This year our school break coincides with Daylight Savings Time … which in my mind is the non-official start to Spring. While I missed the one hour of sleep last night, I will relish the extra hour of afternoon daylight for the next several months.
I’m currently reading The Storyteller by Jodi Picoult. One of the challenges for #MarchMysteryMadness is to read a historical mystery/thriller, and this book fits the category.
The story focuses on two survivors of World War II: a Jewish woman who witnessed the atrocities of the Halocaust, and a German SS soldier. As is typical of Picoult, the story unfolds with alternative viewpoints as well as alternative time periods, with flashbacks to the 1940s.
I’ve read half the book and plan to finish this week. While I enjoy the story, I find it difficult to read through some of the gruesome details. This will be my one WWII book of the year. I know it is important to never forget, but I also know my hyper-sensitivity cannot handle the emotional turmoil for long periods of time.
I finished reading Big Little Lies by Liane Moriarty and LOVED it! I can hardly wait to read more by this author. Do you have a favorite?
The latter title is the first selection for my new book club. YES… I am (finally) going to be a member of a real book club! This has been a bucket-list item for years and I’m excited to get started. Our first meeting is mid-April and I am co-leading with two friends from school.
For those of you who are more experienced with book clubs, I’d love to hear any tips or suggestions you may have to keep the conversation fun and engaging.
Plans for Spring Break:
This time last year I was traveling with 37 other parents and students through London, Paris, Florence, Rome, and Sorrento. This year’s break will be considerably more mellow, but I look forward to it just the same.
I see lots of time for reading, of course, and writing.
I will focus my writing efforts on the second book in my Travel through Art series. This time, Ellie will travel to Boston.
Last week I finished outlining the story, both in Scrivener and on paper. Because of the various details of this project (paintings used for each chapter and iconic Boston sites to visit), I felt the need to draw a large map and trace her journey through the city. Since several friends asked me to share my outlining process, I created a video.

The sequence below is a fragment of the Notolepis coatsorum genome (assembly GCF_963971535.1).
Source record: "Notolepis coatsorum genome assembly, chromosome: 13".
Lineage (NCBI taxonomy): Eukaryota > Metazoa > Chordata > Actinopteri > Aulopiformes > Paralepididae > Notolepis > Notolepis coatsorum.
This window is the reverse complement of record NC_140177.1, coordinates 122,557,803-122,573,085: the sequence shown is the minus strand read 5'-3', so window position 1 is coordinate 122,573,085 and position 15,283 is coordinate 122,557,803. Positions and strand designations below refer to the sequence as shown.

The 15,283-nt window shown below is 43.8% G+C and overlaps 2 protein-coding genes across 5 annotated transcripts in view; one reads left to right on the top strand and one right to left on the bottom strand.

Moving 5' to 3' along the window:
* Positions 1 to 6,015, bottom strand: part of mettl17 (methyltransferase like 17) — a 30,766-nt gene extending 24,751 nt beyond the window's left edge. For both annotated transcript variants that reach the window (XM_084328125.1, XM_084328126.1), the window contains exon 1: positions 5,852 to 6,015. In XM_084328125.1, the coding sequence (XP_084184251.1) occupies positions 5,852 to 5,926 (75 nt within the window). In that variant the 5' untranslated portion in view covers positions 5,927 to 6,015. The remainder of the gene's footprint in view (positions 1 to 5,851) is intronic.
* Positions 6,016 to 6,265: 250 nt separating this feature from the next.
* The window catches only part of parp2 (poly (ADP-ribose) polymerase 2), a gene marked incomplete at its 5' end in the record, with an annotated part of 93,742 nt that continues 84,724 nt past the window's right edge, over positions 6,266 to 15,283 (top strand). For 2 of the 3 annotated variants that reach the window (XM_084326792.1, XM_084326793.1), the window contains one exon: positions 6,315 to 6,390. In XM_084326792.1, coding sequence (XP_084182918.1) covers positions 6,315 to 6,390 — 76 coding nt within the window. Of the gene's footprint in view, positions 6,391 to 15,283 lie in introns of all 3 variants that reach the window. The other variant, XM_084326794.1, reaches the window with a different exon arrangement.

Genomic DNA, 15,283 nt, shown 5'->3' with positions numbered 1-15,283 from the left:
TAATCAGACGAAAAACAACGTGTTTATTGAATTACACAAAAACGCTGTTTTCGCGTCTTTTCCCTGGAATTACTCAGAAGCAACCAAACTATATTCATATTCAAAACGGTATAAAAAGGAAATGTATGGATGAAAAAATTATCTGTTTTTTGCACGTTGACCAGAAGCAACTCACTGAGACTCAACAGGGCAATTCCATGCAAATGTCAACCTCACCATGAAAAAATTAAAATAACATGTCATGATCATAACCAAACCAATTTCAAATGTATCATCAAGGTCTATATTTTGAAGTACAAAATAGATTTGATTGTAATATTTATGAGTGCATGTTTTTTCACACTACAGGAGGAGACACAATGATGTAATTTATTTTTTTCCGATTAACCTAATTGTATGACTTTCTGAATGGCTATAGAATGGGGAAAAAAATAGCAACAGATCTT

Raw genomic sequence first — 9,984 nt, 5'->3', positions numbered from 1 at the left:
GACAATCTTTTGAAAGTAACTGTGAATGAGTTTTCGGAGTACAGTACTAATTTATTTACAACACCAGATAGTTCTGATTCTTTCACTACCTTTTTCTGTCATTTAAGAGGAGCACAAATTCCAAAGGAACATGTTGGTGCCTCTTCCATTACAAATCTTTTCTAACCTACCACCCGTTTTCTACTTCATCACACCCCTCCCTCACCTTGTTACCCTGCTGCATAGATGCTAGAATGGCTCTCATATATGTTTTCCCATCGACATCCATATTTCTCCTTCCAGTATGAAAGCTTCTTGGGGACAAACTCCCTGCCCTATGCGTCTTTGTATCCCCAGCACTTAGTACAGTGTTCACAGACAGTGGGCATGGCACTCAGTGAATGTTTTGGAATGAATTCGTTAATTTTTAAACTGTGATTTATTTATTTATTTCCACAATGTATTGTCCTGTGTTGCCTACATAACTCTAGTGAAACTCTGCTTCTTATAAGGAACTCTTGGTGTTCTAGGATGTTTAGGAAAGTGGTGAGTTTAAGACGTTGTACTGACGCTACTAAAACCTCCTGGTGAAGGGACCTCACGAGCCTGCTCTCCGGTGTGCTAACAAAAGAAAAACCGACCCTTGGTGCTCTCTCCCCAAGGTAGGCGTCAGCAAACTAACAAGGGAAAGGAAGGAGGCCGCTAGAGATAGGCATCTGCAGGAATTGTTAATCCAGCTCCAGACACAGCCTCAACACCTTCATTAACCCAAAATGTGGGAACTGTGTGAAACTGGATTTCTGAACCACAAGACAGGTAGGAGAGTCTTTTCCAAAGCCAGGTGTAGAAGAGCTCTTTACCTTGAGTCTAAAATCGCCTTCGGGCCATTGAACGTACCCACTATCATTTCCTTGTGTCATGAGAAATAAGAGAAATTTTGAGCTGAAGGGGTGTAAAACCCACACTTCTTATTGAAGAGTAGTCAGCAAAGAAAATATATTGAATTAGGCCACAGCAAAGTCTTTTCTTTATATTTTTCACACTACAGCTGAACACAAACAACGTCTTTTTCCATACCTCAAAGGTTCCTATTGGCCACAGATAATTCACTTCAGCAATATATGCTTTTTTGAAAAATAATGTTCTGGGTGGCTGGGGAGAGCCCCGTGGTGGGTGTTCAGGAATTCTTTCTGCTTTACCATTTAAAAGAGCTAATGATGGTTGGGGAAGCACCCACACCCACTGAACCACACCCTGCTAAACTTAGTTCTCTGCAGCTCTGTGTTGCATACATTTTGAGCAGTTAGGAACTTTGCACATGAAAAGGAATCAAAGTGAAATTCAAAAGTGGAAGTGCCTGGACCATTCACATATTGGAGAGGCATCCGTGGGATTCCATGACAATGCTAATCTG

I will return to school with a vengeance next week. Not only will the English Comp class work feverishly to complete the research paper, but I will also substitute for the third-grade teacher.
It’s been a l-o-n-g time since I taught elementary students, but I’m looking forward to the opportunity to try my Writer’s Workshop curriculum. Monday will focus on writing a fractured fairy tale. I’ve had fun researching a variety of picture books to read with the class as examples. They will then create storyboards for their own fractured tale, and complete the illustrations and revisions at home.
On Friday, students will share their polished fairy tales, and then we will begin a mystery writing workshop. Again, I have several picture books to read as examples, and then students will develop a mystery complete with a crime, a list of suspects, and a variety of clues. I hope to end the session with students sharing their mysteries and the class trying to solve them.
For the third year in a row, I plan to take part in the A-Z Blogging Challenge. March 19th is the date for the official “theme reveal” so I will wait another week to share my topic with you.
I did spend several hours yesterday trying to devise a blog post for each letter of the alphabet. Surprisingly, the most difficult letters for me this year are J and K.
I do enjoy the creative challenge of this annual blog tour, and I look forward to discovering new online friends in this fun, somewhat educational, event.
I hope you didn’t miss that hour of sleep too much last night … and I wish you lots of sunshine and warm temperatures in the upcoming week.